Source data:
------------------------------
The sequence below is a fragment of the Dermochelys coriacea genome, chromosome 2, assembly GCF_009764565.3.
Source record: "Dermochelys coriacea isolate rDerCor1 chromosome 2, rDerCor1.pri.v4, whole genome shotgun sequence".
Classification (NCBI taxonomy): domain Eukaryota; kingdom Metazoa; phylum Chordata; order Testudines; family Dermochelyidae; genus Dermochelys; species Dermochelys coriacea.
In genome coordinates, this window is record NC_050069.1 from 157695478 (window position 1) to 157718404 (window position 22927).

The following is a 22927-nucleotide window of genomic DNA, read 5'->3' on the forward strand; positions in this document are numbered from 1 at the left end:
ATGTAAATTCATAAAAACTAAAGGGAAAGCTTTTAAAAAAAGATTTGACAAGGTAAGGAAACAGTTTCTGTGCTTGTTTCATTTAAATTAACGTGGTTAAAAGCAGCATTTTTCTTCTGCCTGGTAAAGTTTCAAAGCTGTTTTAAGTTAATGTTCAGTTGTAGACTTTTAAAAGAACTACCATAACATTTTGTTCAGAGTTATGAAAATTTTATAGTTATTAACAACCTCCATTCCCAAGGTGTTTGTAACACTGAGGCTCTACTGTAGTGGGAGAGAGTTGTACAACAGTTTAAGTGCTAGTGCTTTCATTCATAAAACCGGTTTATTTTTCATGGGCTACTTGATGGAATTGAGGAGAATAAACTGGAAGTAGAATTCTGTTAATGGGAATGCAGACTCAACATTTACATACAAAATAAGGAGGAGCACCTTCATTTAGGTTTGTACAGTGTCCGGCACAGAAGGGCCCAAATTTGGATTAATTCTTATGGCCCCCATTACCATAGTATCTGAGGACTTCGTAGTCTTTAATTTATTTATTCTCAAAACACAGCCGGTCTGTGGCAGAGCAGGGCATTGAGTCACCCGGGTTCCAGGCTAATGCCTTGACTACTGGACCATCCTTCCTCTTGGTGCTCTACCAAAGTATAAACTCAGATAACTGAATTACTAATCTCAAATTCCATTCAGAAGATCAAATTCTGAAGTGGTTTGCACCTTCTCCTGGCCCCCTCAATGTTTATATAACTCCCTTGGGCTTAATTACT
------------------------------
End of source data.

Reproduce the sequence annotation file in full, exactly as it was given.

The sequence below is a fragment of the Dermochelys coriacea genome, chromosome 2, assembly GCF_009764565.3.
Source record: "Dermochelys coriacea isolate rDerCor1 chromosome 2, rDerCor1.pri.v4, whole genome shotgun sequence".
Classification (NCBI taxonomy): domain Eukaryota; kingdom Metazoa; phylum Chordata; order Testudines; family Dermochelyidae; genus Dermochelys; species Dermochelys coriacea.
In genome coordinates, this window is record NC_050069.1 from 157695478 (window position 1) to 157718404 (window position 22927).

The following is a 22927-nucleotide window of genomic DNA, read 5'->3' on the forward strand; positions in this document are numbered from 1 at the left end:
ATGTAAATTCATAAAAACTAAAGGGAAAGCTTTTAAAAAAAGATTTGACAAGGTAAGGAAACAGTTTCTGTGCTTGTTTCATTTAAATTAACGTGGTTAAAAGCAGCATTTTTCTTCTGCCTGGTAAAGTTTCAAAGCTGTTTTAAGTTAATGTTCAGTTGTAGACTTTTAAAAGAACTACCATAACATTTTGTTCAGAGTTATGAAAATTTTATAGTTATTAACAACCTCCATTCCCAAGGTGTTTGTAACACTGAGGCTCTACTGTAGTGGGAGAGAGTTGTACAACAGTTTAAGTGCTAGTGCTTTCATTCATAAAACCGGTTTATTTTTCATGGGCTACTTGATGGAATTGAGGAGAATAAACTGGAAGTAGAATTCTGTTAATGGGAATGCAGACTCAACATTTACATACAAAATAAGGAGGAGCACCTTCATTTAGGTTTGTACAGTGTCCGGCACAGAAGGGCCCAAATTTGGATTAATTCTTATGGCCCCCATTACCATAGTATCTGAGGACTTCGTAGTCTTTAATTTATTTATTCTCAAAACACAGCCGGTCTGTGGCAGAGCAGGGCATTGAGTCACCCGGGTTCCAGGCTAATGCCTTGACTACTGGACCATCCTTCCTCTTGGTGCTCTACCAAAGTATAAACTCAGATAACTGAATTACTAATCTCAAATTCCATTCAGAAGATCAAATTCTGAAGTGGTTTGCACCTTCTCCTGGCCCCCTCAATGTTTATATAACTCCCTTGGGCTTAATTACT